A few weeks ago I—like many others—wrote a criticism of Mark Regnerus’s study of child-welfare outcomes in different family structures. He claimed that his study debunks the idea that children in same-sex households do just as well as children in traditional heterosexual households; I argued (and still maintain) that it does no such thing.
My criticism prompted a rebuttal from Maggie Gallagher, which prompted a rejoinder from me and then another from Gallagher.
It turns out that Gallagher is right in one detail, and I want to set the record straight.
Our disagreement was about who counted as a “Lesbian Mother” or “Gay Father” in Regnerus’s study. I argued that Regnerus’s criteria were so loose that even, say, Ted Haggard would count as a “Gay Father.” Section 2 of Regnerus’s report states that the survey asked the following question:
“From when you were born until age 18 (or until you left home to be on your own), did either of your parents ever [emphasis in original] have a romantic relationship with someone of the same sex?” Response choices were “Yes, my mother had a romantic relationship with another woman,” “Yes, my father had a romantic relationship with another man,” or “no.””
Regnerus goes on to explain that a “Yes” answer to these questions trumped other categories for the purpose of the study. (The categories divide children as follows: 1. Intact Biological Family (IBF), 2. Lesbian Mother (LM), 3. Gay Father (GF), 4. Adopted, 5. Divorced Later, 6. Stepfamily, 7. Single Parent, 8. All others.) Here’s the part that misled me:
Together these eight groups account for the entire NFSS sample. These eight groups are largely, but not entirely, mutually exclusive in reality. That is, a small minority of respondents might fit more than one group. I have, however, forced their mutual exclusivity here for analytic purposes. For example, a respondent whose mother had a same-sex relationship might also qualify in Group 5 or Group 7, but in this case my analytical interest is in maximizing the sample size of Groups 2 and 3 so the respondent would be placed in Group 2 (LMs). Since Group 3 (GFs) is the smallest and most difficult to locate randomly in the population, its composition trumped that of others, even LMs.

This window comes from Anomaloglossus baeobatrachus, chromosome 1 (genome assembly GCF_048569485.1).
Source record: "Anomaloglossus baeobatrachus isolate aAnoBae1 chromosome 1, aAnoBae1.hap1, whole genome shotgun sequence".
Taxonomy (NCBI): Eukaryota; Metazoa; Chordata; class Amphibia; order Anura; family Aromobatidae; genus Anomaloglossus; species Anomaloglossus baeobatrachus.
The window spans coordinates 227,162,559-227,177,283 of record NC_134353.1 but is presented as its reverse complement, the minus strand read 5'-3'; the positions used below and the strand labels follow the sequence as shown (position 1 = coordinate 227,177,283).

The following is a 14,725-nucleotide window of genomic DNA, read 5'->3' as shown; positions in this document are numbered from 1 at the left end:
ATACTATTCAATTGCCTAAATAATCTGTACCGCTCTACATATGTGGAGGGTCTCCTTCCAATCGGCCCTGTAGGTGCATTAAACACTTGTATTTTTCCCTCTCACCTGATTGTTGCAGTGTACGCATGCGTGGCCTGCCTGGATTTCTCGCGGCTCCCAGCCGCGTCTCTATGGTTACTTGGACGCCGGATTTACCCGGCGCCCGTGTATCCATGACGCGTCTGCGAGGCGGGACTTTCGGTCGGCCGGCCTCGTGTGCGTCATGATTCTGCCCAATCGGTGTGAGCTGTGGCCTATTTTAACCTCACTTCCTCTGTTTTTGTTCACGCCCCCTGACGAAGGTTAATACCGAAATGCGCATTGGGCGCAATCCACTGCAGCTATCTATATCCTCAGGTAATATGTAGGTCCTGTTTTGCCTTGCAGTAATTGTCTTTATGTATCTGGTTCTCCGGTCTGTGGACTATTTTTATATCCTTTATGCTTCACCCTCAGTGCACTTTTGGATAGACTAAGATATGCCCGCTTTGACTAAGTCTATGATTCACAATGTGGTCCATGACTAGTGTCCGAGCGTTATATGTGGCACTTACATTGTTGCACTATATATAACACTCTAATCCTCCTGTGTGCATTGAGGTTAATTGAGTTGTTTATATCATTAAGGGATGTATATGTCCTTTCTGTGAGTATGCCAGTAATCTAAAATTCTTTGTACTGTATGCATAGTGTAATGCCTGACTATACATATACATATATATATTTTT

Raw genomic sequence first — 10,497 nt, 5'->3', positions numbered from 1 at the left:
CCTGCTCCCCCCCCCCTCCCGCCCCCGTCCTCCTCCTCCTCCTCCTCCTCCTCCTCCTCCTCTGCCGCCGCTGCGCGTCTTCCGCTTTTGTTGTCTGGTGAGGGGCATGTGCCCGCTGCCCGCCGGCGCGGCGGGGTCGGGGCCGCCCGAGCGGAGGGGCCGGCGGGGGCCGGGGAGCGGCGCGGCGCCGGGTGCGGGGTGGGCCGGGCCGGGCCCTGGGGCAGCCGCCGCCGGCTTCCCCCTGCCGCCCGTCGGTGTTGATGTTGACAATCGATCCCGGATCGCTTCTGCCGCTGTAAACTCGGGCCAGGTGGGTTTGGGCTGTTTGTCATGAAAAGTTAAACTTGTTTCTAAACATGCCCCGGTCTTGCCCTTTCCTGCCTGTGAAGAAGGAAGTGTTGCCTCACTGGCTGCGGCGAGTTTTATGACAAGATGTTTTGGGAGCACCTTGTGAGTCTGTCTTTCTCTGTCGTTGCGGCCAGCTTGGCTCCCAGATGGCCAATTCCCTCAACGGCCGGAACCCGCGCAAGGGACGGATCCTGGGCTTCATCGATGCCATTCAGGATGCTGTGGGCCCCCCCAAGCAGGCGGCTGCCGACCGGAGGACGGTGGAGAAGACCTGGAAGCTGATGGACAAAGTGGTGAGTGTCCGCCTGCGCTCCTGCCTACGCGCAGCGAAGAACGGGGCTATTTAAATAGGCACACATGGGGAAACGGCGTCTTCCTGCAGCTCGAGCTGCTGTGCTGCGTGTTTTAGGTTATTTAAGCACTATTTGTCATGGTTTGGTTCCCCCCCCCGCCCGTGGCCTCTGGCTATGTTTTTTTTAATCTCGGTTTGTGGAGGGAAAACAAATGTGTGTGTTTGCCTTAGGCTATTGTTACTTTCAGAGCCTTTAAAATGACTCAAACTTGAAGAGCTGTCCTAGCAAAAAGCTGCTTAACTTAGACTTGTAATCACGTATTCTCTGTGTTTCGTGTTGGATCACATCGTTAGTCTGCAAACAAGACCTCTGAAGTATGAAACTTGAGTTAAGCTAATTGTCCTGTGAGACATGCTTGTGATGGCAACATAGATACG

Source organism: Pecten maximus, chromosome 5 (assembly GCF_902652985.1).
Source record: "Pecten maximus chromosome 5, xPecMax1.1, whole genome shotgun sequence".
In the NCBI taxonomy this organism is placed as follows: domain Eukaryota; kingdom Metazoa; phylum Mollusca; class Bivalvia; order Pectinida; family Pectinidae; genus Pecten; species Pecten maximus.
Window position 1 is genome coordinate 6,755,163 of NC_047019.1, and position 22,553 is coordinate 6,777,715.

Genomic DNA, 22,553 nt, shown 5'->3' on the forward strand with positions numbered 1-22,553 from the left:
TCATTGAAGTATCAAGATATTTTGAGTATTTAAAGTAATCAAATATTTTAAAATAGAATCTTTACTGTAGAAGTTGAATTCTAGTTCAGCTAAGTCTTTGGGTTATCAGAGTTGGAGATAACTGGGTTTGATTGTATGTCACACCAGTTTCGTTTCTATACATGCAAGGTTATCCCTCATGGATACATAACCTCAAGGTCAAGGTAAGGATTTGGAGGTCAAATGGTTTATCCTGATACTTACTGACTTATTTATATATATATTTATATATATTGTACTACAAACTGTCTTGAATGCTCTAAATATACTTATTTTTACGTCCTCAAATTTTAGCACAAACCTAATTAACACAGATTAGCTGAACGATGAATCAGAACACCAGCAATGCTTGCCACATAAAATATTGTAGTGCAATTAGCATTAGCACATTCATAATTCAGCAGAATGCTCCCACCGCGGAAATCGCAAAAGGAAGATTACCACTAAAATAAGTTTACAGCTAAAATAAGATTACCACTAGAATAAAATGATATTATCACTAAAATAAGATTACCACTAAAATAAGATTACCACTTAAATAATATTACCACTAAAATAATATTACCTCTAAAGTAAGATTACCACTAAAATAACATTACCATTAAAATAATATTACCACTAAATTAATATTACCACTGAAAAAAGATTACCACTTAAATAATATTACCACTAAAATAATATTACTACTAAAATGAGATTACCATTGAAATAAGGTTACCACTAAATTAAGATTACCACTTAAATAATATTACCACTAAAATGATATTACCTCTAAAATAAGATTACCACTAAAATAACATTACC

Regnerus’s explanation implies that GFs and LMs trumped all other categories. But in fact, they trumped all of the others except IBF. Had I looked up the survey instrument (which I should have) rather than relying on the above narrative, I would have spotted this.
So while the substance of my criticism stands—this study is not a study of same-sex parenting at all—my examples need to be altered. For example, Ted Haggard (who is still in an “Intact Biological Family”) would have to be replaced, with, say, Jim McGreevey, or some other person who divorced before his children reached eighteen.
None of this should be much comfort to Regnerus, who, failing to find a statistically significant random sample of such households, went ahead anyway and framed his study as one about same-sex parenting. But only 23 percent of those in the “Lesbian Mother” category reported living with their mother and her partner for at least three years, and less than 2 percent of those in the “Gay Father” category reported living with their father and his partner for at least three years.
It should not surprise us that these children’s outcomes look like those of children of single parents and divorced parents—because the overwhelming majority of them are the children of single parents and divorced parents.
Comparing them to “Intact Biological Families” for the purposes of drawing conclusions about same-sex parenting was, is, and will continue to be bogus.